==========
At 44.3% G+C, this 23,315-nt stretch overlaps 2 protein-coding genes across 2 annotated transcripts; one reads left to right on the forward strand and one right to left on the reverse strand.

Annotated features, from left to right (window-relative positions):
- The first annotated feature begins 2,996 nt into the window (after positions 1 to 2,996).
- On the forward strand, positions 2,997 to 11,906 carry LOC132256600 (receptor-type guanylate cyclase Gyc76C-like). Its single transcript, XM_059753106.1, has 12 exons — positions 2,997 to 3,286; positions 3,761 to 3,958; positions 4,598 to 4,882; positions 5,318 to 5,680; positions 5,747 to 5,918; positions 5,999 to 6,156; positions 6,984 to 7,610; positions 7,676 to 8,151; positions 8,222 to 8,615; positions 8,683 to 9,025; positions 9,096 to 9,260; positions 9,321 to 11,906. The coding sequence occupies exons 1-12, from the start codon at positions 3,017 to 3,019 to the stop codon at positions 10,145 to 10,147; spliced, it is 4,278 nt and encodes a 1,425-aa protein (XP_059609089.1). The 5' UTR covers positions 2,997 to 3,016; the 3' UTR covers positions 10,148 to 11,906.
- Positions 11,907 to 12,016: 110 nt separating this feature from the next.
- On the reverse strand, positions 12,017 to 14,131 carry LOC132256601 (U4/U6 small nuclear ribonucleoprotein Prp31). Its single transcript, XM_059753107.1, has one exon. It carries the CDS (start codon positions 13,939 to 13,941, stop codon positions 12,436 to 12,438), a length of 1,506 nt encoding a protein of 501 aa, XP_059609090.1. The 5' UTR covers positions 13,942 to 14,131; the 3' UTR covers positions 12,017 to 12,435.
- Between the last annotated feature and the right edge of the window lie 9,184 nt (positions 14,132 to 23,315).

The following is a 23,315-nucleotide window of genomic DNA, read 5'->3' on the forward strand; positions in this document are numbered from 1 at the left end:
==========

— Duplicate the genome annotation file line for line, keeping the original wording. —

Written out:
At 44.3% G+C, this 23,315-nt stretch overlaps 2 protein-coding genes across 2 annotated transcripts; one reads left to right on the forward strand and one right to left on the reverse strand.

Annotated features, from left to right (window-relative positions):
- The first annotated feature begins 2,996 nt into the window (after positions 1 to 2,996).
- On the forward strand, positions 2,997 to 11,906 carry LOC132256600 (receptor-type guanylate cyclase Gyc76C-like). Its single transcript, XM_059753106.1, has 12 exons — positions 2,997 to 3,286; positions 3,761 to 3,958; positions 4,598 to 4,882; positions 5,318 to 5,680; positions 5,747 to 5,918; positions 5,999 to 6,156; positions 6,984 to 7,610; positions 7,676 to 8,151; positions 8,222 to 8,615; positions 8,683 to 9,025; positions 9,096 to 9,260; positions 9,321 to 11,906. The coding sequence occupies exons 1-12, from the start codon at positions 3,017 to 3,019 to the stop codon at positions 10,145 to 10,147; spliced, it is 4,278 nt and encodes a 1,425-aa protein (XP_059609089.1). The 5' UTR covers positions 2,997 to 3,016; the 3' UTR covers positions 10,148 to 11,906.
- Positions 11,907 to 12,016: 110 nt separating this feature from the next.
- On the reverse strand, positions 12,017 to 14,131 carry LOC132256601 (U4/U6 small nuclear ribonucleoprotein Prp31). Its single transcript, XM_059753107.1, has one exon. It carries the CDS (start codon positions 13,939 to 13,941, stop codon positions 12,436 to 12,438), a length of 1,506 nt encoding a protein of 501 aa, XP_059609090.1. The 5' UTR covers positions 13,942 to 14,131; the 3' UTR covers positions 12,017 to 12,435.
- Between the last annotated feature and the right edge of the window lie 9,184 nt (positions 14,132 to 23,315).

The following is a 23,315-nucleotide window of genomic DNA, read 5'->3' on the forward strand; positions in this document are numbered from 1 at the left end: